JG_IntrovertedReader | Apr 3, 2013 |
This was a re-read for me. I had read a number of years ago as well as many of her other books. It's still just as sad but not nearly as powerful as some of her other books.Not my favorite by this author but still I would recommend it. ( )
  justablondemoment | Jul 20, 2012 |
This is one of Torey Hayden's best books. It follows the story of a Shelia who comes into her small group special needs class. Torey Hayden explains her struggles and triumphs to connect with this little girl. ( )
  CAL7014 | Sep 7, 2011 |
One Child is the story of a teacher who takes on a classroom of the "other children," those who can't be placed in mainstream classes. Specifically, it tells the tale of one specific girl, Sheila, and how the teacher and student grew throughout the year. I think this novel would be an incredible one to share with a high school class, because of the perspective it would provide the students with. I've always thought it would be interesting to read a book on teaching with a group of students, and this is one of my favorites. I think students would be able to better appreciate what it is teachers are trying to accomplish, and I think it also explores humanity in its entirety, as well as empathy and how we form judgments of others. This novel is simply rich, and it's applicability as a true story only improves its stock among high schoolers. ( )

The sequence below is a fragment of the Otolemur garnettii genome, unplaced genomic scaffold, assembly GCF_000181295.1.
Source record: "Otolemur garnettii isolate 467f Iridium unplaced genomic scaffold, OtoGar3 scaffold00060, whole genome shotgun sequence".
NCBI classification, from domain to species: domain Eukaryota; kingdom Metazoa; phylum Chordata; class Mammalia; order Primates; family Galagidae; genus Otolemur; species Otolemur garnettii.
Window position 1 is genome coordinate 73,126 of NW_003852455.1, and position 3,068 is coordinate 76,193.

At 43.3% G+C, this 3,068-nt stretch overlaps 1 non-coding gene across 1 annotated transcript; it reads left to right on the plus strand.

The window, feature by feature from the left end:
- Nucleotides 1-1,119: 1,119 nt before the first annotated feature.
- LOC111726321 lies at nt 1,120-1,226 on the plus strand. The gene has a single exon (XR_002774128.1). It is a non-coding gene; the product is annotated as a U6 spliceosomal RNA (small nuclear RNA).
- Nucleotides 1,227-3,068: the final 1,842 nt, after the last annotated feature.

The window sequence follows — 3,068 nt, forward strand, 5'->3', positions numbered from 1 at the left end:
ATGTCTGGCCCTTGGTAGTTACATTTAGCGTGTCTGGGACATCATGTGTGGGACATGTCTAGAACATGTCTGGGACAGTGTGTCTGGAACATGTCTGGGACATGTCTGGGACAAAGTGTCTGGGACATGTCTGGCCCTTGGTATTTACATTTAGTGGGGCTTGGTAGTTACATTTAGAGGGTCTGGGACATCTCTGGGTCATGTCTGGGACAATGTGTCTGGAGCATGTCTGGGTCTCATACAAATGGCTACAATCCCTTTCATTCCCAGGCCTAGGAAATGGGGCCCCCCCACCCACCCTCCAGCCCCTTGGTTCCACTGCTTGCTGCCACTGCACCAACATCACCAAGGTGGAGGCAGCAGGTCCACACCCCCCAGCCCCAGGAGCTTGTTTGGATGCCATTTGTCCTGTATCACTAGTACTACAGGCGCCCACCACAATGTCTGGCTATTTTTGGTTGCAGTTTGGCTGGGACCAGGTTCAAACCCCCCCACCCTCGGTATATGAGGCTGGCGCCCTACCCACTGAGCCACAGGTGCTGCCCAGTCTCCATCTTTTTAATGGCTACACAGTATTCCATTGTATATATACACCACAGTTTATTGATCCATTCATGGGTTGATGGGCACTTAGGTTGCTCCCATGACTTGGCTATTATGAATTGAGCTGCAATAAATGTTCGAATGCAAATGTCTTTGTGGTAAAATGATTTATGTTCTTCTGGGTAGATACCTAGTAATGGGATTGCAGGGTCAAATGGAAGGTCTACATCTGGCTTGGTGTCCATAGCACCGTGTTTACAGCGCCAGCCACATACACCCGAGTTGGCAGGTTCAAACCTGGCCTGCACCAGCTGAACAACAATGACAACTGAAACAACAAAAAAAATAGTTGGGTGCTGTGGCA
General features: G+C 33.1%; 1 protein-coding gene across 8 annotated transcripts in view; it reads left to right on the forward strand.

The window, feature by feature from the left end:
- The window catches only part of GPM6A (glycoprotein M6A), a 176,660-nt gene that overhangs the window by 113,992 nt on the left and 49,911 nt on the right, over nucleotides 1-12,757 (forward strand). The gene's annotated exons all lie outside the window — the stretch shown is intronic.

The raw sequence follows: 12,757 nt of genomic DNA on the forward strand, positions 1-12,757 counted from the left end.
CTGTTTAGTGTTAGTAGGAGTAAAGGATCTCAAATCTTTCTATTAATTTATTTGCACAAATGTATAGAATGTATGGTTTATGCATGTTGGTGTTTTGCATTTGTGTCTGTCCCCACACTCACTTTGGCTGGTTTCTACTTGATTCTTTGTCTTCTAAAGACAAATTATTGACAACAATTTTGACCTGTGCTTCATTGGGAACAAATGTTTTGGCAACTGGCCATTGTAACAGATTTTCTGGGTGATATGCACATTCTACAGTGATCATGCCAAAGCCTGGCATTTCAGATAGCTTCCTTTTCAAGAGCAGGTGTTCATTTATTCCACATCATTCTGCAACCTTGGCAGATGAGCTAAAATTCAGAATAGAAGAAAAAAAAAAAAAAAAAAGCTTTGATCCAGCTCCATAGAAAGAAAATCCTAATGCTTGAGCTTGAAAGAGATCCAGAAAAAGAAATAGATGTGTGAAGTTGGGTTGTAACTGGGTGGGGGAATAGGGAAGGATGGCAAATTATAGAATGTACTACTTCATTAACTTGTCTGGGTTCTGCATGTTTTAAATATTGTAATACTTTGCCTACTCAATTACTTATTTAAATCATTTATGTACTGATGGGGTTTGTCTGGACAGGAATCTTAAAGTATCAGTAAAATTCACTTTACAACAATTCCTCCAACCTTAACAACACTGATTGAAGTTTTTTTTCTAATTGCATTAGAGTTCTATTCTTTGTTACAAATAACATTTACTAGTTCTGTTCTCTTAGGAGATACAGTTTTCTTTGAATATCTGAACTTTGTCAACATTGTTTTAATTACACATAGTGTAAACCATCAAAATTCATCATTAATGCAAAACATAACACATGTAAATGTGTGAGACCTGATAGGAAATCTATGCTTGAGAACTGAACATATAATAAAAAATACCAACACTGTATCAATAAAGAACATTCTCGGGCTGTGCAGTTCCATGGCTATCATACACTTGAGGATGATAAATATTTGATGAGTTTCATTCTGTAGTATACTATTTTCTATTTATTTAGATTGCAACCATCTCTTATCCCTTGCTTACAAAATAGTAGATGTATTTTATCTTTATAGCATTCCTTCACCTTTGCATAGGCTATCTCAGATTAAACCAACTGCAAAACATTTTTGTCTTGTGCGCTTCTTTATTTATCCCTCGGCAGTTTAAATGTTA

PKKingster | Sep 29, 2010 |
This is a book that everyone should read. Enough said. ( )
  HolyMan28 | Mar 18, 2010 |
Showing 1-5 of 14 (next | show all)
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Information from the French Common Knowledge. Edit to localize it to the English one.
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To Sheila R., of course.

I am asked repeatedly about the poem on my office wall. It seems only right that they should know the child who wrote it. And I only hope I have been half as good a writer.
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For the better part of my adult life I have been working with emotionally disturbed children.
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Information from the French Common Knowledge. Edit to localize it to the English one.
S'il vous plaît, ne confondez pas "L'enfant qui ne pleurait pas" avec "L'enfant qui ne parlait pas"